Jo Reed: Were the researchers able to draw any conclusions about why this might be?

Sunil Iyengar: Yeah.  The researchers suggest it could be because eighth grade music students with disabilities find music classes or extracurriculars to be a welcome environment and that they hold onto them for assurance as they may face greater challenges than usual in adjusting to high school.  That’s just one idea.  But more broadly, the researchers say that the study itself provides assurance or reassurance of still another type.  That is even though there are many barriers to student entry into music classes, whether demographic or socioeconomic barriers, there are relatively smaller number of barriers for students who are already in music to stick with it into high school.  It’s as if once you clear the hurdle for getting music education despite larger systemic disparities, once you’re in it may be easier to ride it out.  As the authors say, the fact that students are not, quote, “being systematically pushed out of music disproportionately once in” is reassuring.

Jo Reed: I guess that is some comfort for music educators.


Jo Reed: Does the study land on any recommendations for that?

Sunil Iyengar: Yeah, that’s what this is really all about.  The authors are good at making a distinction between the types of student engagement that’s required, on the one hand to recruit students into music education in the first place, and on the other hand to keep them there, you know, the kinds of best practices that might be used there.  They say that specific strategies around retention should be a more active force within music education, and they refer to some literature on the subject, which I won’t <laughs> attempt to summarize here.  Instead I’ll note that, quote, “The experience within each music classroom should first and foremost be catered toward fostering a love and appreciation for music,” this is from the article, “not just, for example, proficiency in one’s major skills,” end quote.  So <laughs> -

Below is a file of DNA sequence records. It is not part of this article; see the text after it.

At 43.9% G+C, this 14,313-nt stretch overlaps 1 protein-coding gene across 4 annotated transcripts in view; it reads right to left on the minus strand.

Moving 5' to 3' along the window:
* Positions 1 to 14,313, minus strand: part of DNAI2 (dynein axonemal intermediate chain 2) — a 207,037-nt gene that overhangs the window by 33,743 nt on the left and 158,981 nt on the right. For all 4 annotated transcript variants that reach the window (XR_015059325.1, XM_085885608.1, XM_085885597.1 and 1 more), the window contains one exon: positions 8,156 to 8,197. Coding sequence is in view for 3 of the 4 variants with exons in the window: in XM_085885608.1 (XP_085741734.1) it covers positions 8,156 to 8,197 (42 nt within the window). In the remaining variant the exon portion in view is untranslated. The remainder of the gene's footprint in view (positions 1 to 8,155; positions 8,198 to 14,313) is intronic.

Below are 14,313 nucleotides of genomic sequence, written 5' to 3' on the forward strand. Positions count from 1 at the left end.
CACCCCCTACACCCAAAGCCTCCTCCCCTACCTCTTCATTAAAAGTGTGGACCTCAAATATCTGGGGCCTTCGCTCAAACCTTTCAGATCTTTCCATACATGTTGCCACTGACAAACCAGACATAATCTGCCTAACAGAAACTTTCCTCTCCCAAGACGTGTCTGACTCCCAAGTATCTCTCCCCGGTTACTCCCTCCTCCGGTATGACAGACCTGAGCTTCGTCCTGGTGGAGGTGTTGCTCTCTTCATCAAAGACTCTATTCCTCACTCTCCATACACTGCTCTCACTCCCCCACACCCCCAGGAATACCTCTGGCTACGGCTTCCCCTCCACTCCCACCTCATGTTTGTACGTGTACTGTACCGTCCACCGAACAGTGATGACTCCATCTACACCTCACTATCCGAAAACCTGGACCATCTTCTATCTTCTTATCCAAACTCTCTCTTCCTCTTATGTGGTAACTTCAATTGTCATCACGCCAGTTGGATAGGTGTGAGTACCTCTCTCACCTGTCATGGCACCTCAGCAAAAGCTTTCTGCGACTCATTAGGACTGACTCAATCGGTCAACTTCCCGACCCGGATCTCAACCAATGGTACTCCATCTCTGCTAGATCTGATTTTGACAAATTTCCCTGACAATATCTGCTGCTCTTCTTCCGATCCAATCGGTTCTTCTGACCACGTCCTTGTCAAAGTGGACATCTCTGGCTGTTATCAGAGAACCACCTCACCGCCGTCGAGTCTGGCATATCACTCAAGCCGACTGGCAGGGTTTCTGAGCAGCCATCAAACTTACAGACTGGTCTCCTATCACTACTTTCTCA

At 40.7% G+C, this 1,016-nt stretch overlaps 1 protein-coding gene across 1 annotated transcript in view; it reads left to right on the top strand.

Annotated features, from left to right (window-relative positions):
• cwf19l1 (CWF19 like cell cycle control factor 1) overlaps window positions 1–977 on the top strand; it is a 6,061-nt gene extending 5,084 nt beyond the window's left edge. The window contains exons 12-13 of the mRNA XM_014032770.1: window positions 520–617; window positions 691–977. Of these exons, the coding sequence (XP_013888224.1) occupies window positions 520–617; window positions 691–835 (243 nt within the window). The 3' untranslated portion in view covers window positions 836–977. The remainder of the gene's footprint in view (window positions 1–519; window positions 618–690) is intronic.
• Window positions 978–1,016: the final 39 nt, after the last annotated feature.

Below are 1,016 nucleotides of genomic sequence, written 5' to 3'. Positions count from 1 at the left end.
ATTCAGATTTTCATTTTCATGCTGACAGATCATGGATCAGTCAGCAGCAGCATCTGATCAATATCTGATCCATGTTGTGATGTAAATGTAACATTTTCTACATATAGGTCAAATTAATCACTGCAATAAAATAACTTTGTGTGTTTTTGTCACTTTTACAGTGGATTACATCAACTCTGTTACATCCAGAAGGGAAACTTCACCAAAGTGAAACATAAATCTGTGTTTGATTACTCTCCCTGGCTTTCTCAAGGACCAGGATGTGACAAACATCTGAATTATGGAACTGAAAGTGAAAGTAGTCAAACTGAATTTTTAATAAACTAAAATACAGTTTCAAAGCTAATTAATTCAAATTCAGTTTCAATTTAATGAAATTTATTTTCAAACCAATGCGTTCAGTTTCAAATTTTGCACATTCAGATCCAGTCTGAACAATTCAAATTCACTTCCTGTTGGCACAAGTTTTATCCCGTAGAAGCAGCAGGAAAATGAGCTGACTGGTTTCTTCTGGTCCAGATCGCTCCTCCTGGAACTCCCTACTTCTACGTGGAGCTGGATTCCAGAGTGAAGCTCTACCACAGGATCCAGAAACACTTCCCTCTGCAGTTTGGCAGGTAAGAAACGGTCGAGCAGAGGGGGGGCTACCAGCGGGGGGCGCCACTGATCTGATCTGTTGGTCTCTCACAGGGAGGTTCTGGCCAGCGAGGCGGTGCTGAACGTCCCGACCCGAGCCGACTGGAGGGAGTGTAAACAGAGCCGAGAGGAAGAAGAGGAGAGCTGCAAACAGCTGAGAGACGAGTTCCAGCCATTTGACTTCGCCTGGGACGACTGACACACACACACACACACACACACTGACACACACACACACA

--back to my own reason for quitting piano lessons before ninth grade, that may have been the problem.  Too much emphasis on practicing my skills.  Not to blame poor Mrs. Cheatham if you’re out-- listening out there, my former eighth grade music teacher.  Just sayin’.

Jo Reed: <laughs> Gosh, I hear that, Sunil.  I really do.  Well, thank you, and it’s a pleasure as always.

Sunil Iyengar: Thank you.  It’s a very specific subject, but I thought you’d be interested.

Jo Reed: I am interested.  Thank you.  That was Sunil Iyengar.  He’s the Director of Research & Analysis here at the Arts Endowment.  This has been “Quick Study.”  The music is “We Are One” from Scott Holmes Music.  It’s licensed through Creative Commons.  Until next month, I’m Josephine Reed.  Thanks for listening.

This episode of Quick Study looks at a study identifying factors that predispose 8th-graders to persist with music education when they enter high school.